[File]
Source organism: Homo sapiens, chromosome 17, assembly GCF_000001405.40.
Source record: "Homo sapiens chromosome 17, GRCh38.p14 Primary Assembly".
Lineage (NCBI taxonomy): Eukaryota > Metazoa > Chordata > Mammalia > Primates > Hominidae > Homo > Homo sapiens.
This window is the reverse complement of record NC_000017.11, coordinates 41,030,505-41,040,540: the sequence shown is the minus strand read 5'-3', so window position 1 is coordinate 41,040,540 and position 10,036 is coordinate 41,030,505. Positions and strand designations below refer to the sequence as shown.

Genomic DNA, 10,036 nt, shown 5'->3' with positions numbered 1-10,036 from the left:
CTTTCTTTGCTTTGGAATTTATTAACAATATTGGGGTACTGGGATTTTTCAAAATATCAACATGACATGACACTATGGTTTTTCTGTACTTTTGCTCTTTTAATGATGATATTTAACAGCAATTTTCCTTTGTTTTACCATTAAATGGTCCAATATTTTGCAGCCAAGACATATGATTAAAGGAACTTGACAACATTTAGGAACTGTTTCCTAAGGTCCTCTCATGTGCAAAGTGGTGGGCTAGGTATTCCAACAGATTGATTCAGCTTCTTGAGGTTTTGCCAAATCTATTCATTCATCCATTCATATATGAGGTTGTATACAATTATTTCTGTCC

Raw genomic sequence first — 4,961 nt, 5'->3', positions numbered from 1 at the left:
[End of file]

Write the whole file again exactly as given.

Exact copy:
Source organism: Homo sapiens, chromosome 17, assembly GCF_000001405.40.
Source record: "Homo sapiens chromosome 17, GRCh38.p14 Primary Assembly".
Lineage (NCBI taxonomy): Eukaryota > Metazoa > Chordata > Mammalia > Primates > Hominidae > Homo > Homo sapiens.
This window is the reverse complement of record NC_000017.11, coordinates 41,030,505-41,040,540: the sequence shown is the minus strand read 5'-3', so window position 1 is coordinate 41,040,540 and position 10,036 is coordinate 41,030,505. Positions and strand designations below refer to the sequence as shown.

Genomic DNA, 10,036 nt, shown 5'->3' with positions numbered 1-10,036 from the left:
CTTTCTTTGCTTTGGAATTTATTAACAATATTGGGGTACTGGGATTTTTCAAAATATCAACATGACATGACACTATGGTTTTTCTGTACTTTTGCTCTTTTAATGATGATATTTAACAGCAATTTTCCTTTGTTTTACCATTAAATGGTCCAATATTTTGCAGCCAAGACATATGATTAAAGGAACTTGACAACATTTAGGAACTGTTTCCTAAGGTCCTCTCATGTGCAAAGTGGTGGGCTAGGTATTCCAACAGATTGATTCAGCTTCTTGAGGTTTTGCCAAATCTATTCATTCATCCATTCATATATGAGGTTGTATACAATTATTTCTGTCC

Raw genomic sequence first — 4,961 nt, 5'->3', positions numbered from 1 at the left: